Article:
Science & Tech

The Ideological Corruption of Science

Why don't many people “trust the science” anymore? Perhaps because science, as an institution, has fallen prey to the same ideological infection that has invaded and corrupted many other institutions. But it is too rarely discussed, which is why a Sunday Wall Street Journal column by theoretical physicist ... Read More
Science & Tech

The Ideological Corruption of Science

Why don't many people “trust the science” anymore? Perhaps because science, as an institution, has fallen prey to the same ideological infection that has invaded and corrupted many other institutions. But it is too rarely discussed, which is why a Sunday Wall Street Journal column by theoretical physicist ... Read More
Culture

In Defense of Terry Crews

There are many worthy nominees for the craziest moment in the current cultural turmoil, but the controversy over tweets by actor Terry Crews deserves to be high on the list. In one of his offending tweets, Crews said on July 4th: https://twitter.com/terrycrews/status/1279493774679261185?s=21 It wasn’t ... Read More
Culture

In Defense of Terry Crews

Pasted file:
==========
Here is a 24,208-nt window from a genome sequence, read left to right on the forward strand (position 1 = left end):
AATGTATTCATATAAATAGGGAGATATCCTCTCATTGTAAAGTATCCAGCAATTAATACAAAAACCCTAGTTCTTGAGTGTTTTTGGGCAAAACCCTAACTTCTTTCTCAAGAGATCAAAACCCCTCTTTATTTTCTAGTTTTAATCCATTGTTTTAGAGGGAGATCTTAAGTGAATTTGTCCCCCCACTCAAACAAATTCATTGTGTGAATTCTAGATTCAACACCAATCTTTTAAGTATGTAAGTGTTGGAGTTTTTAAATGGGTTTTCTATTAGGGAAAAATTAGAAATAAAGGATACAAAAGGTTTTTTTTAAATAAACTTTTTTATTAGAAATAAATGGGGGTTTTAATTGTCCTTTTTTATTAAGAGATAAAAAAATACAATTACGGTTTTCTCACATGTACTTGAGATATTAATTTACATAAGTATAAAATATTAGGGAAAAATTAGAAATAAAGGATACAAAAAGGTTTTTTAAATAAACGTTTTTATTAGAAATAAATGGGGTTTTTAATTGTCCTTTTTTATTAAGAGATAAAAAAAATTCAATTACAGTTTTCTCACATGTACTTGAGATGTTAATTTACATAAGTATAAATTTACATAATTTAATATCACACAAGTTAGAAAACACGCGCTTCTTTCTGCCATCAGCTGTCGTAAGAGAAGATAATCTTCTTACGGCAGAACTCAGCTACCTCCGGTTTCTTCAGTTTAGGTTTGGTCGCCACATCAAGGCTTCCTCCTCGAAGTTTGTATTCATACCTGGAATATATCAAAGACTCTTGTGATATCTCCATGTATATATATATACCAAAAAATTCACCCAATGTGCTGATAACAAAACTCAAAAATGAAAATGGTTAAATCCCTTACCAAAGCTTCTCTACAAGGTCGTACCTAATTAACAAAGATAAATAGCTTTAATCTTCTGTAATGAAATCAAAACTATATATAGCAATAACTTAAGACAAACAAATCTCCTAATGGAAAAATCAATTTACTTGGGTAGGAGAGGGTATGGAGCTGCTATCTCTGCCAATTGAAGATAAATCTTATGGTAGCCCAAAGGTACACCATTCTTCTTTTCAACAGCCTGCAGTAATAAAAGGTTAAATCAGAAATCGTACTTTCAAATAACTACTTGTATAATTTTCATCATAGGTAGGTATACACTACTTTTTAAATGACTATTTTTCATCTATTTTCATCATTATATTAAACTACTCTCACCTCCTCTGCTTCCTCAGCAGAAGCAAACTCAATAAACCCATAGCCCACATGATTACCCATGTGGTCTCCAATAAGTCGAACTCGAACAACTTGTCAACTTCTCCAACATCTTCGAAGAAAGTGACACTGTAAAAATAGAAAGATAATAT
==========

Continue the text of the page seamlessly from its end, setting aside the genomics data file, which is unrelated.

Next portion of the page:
There are many worthy nominees for the craziest moment in the current cultural turmoil, but the controversy over tweets by actor Terry Crews deserves to be high on the list. In one of his offending tweets, Crews said on July 4th: https://twitter.com/terrycrews/status/1279493774679261185?s=21 It wasn’t ... Read More
Science & Tech

Evaluating Fauci’s Record

The White House is getting a lot of heat by pointing out that Dr. Anthony Fauci, the country’s top infectious-disease official, has a spottier record on predicting the course of pandemics than the media would have you believe. “White House officials now want to rein in Fauci by cherry-picking instances in ... Read More
Science & Tech

Evaluating Fauci’s Record

The White House is getting a lot of heat by pointing out that Dr. Anthony Fauci, the country’s top infectious-disease official, has a spottier record on predicting the course of pandemics than the media would have you believe. “White House officials now want to rein in Fauci by cherry-picking instances in ... Read More